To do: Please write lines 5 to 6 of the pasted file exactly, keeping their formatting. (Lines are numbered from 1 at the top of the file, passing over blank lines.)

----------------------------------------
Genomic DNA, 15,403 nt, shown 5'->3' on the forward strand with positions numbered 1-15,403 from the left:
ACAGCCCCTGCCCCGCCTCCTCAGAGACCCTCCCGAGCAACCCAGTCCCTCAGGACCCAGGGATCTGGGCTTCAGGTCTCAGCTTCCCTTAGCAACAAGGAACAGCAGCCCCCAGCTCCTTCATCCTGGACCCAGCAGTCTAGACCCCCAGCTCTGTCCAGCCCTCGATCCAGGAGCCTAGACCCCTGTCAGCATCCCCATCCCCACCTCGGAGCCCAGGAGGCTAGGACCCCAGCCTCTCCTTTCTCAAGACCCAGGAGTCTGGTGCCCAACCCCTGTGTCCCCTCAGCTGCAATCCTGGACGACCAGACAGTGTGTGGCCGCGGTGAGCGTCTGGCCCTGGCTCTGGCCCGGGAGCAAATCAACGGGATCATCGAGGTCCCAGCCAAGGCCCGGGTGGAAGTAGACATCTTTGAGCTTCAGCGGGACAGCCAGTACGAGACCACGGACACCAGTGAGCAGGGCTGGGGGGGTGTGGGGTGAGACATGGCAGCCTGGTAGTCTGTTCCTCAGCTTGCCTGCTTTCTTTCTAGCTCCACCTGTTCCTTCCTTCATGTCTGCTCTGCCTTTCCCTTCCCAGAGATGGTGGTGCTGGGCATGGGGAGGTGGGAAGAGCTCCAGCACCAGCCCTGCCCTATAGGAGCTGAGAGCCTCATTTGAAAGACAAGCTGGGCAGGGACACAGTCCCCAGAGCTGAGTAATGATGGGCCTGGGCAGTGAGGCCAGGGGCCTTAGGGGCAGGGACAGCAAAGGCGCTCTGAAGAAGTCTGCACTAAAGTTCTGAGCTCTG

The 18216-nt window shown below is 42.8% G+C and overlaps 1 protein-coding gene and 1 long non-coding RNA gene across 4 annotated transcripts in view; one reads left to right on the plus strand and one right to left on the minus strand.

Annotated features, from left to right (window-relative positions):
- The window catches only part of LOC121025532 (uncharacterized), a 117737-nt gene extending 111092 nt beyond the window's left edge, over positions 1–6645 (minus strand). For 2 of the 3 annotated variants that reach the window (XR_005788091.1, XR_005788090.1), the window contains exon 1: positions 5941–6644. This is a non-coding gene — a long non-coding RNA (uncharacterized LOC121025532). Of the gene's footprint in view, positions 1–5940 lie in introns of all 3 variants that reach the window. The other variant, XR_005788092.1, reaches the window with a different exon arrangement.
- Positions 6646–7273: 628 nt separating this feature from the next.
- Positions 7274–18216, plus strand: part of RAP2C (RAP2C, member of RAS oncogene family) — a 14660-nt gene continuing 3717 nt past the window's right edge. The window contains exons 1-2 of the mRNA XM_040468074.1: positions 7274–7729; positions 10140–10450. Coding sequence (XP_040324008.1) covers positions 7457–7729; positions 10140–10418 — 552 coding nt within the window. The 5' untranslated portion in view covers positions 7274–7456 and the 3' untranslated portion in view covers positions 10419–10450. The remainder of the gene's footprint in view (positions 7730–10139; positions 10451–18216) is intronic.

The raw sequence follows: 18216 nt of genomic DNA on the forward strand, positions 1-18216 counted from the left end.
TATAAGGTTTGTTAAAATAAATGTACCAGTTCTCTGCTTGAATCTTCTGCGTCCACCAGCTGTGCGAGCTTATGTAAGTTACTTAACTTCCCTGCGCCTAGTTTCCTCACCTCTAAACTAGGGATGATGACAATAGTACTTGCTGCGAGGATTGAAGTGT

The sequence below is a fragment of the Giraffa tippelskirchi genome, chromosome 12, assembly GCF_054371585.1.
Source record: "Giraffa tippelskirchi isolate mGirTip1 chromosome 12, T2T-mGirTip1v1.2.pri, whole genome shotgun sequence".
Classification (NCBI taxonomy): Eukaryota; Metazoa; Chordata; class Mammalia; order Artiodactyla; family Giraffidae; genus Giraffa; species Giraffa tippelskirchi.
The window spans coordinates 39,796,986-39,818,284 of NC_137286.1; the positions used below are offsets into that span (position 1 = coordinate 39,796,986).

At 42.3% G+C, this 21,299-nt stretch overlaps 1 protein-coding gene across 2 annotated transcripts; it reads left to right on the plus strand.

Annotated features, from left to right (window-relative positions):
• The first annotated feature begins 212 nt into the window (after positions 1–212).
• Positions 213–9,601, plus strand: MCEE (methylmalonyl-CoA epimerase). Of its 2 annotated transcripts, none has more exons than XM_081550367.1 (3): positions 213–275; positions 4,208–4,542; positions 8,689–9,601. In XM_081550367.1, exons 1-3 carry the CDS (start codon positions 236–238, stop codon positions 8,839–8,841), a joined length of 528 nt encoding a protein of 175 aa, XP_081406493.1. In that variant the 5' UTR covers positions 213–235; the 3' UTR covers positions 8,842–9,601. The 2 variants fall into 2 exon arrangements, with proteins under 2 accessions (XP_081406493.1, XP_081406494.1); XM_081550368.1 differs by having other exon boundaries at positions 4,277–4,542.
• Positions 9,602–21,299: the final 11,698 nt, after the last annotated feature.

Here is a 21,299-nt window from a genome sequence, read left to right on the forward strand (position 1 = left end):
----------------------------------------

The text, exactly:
- The window catches only part of LOC121025532 (uncharacterized), a 117737-nt gene extending 111092 nt beyond the window's left edge, over positions 1–6645 (minus strand). For 2 of the 3 annotated variants that reach the window (XR_005788091.1, XR_005788090.1), the window contains exon 1: positions 5941–6644. This is a non-coding gene — a long non-coding RNA (uncharacterized LOC121025532). Of the gene's footprint in view, positions 1–5940 lie in introns of all 3 variants that reach the window. The other variant, XR_005788092.1, reaches the window with a different exon arrangement.
- Positions 6646–7273: 628 nt separating this feature from the next.